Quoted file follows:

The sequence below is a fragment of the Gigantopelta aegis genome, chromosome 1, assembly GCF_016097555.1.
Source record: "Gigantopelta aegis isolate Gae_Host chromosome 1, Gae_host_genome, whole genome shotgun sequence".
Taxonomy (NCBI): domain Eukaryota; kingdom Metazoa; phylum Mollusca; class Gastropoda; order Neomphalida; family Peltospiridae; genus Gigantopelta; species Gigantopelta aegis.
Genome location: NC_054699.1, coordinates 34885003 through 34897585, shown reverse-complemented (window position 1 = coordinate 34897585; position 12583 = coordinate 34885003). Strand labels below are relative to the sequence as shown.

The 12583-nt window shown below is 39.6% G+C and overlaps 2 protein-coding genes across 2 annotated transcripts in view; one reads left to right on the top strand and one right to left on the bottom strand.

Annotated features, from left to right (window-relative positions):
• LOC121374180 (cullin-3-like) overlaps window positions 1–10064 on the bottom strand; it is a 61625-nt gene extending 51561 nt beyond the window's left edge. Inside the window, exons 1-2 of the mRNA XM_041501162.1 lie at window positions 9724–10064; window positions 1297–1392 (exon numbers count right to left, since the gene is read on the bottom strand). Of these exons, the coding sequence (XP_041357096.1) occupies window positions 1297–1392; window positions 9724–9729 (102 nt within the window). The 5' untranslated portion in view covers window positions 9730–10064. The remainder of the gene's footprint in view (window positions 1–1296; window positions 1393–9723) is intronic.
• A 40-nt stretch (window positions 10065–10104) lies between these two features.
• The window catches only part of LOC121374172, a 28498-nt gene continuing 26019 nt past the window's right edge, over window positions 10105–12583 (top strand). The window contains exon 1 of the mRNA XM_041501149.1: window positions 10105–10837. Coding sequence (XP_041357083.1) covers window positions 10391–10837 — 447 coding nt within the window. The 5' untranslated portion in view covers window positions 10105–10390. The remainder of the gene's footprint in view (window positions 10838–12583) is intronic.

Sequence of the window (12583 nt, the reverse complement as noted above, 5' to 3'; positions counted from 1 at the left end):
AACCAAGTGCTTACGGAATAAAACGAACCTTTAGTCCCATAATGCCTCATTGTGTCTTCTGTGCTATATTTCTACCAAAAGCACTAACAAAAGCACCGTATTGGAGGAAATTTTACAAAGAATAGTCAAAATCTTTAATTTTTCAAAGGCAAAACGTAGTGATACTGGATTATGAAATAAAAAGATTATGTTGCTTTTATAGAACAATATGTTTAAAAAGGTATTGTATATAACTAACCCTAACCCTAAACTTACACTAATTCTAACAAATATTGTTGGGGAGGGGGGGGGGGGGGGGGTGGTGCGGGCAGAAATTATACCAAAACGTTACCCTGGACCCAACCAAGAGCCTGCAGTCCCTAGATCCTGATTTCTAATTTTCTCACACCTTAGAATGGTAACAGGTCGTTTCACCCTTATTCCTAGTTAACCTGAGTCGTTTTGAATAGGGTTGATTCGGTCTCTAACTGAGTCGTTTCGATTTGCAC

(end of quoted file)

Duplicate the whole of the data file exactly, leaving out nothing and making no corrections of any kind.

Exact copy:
The sequence below is a fragment of the Gigantopelta aegis genome, chromosome 1, assembly GCF_016097555.1.
Source record: "Gigantopelta aegis isolate Gae_Host chromosome 1, Gae_host_genome, whole genome shotgun sequence".
Taxonomy (NCBI): domain Eukaryota; kingdom Metazoa; phylum Mollusca; class Gastropoda; order Neomphalida; family Peltospiridae; genus Gigantopelta; species Gigantopelta aegis.
Genome location: NC_054699.1, coordinates 34885003 through 34897585, shown reverse-complemented (window position 1 = coordinate 34897585; position 12583 = coordinate 34885003). Strand labels below are relative to the sequence as shown.

The 12583-nt window shown below is 39.6% G+C and overlaps 2 protein-coding genes across 2 annotated transcripts in view; one reads left to right on the top strand and one right to left on the bottom strand.

Annotated features, from left to right (window-relative positions):
• LOC121374180 (cullin-3-like) overlaps window positions 1–10064 on the bottom strand; it is a 61625-nt gene extending 51561 nt beyond the window's left edge. Inside the window, exons 1-2 of the mRNA XM_041501162.1 lie at window positions 9724–10064; window positions 1297–1392 (exon numbers count right to left, since the gene is read on the bottom strand). Of these exons, the coding sequence (XP_041357096.1) occupies window positions 1297–1392; window positions 9724–9729 (102 nt within the window). The 5' untranslated portion in view covers window positions 9730–10064. The remainder of the gene's footprint in view (window positions 1–1296; window positions 1393–9723) is intronic.
• A 40-nt stretch (window positions 10065–10104) lies between these two features.
• The window catches only part of LOC121374172, a 28498-nt gene continuing 26019 nt past the window's right edge, over window positions 10105–12583 (top strand). The window contains exon 1 of the mRNA XM_041501149.1: window positions 10105–10837. Coding sequence (XP_041357083.1) covers window positions 10391–10837 — 447 coding nt within the window. The 5' untranslated portion in view covers window positions 10105–10390. The remainder of the gene's footprint in view (window positions 10838–12583) is intronic.

Sequence of the window (12583 nt, the reverse complement as noted above, 5' to 3'; positions counted from 1 at the left end):
AACCAAGTGCTTACGGAATAAAACGAACCTTTAGTCCCATAATGCCTCATTGTGTCTTCTGTGCTATATTTCTACCAAAAGCACTAACAAAAGCACCGTATTGGAGGAAATTTTACAAAGAATAGTCAAAATCTTTAATTTTTCAAAGGCAAAACGTAGTGATACTGGATTATGAAATAAAAAGATTATGTTGCTTTTATAGAACAATATGTTTAAAAAGGTATTGTATATAACTAACCCTAACCCTAAACTTACACTAATTCTAACAAATATTGTTGGGGAGGGGGGGGGGGGGGGGGTGGTGCGGGCAGAAATTATACCAAAACGTTACCCTGGACCCAACCAAGAGCCTGCAGTCCCTAGATCCTGATTTCTAATTTTCTCACACCTTAGAATGGTAACAGGTCGTTTCACCCTTATTCCTAGTTAACCTGAGTCGTTTTGAATAGGGTTGATTCGGTCTCTAACTGAGTCGTTTCGATTTGCAC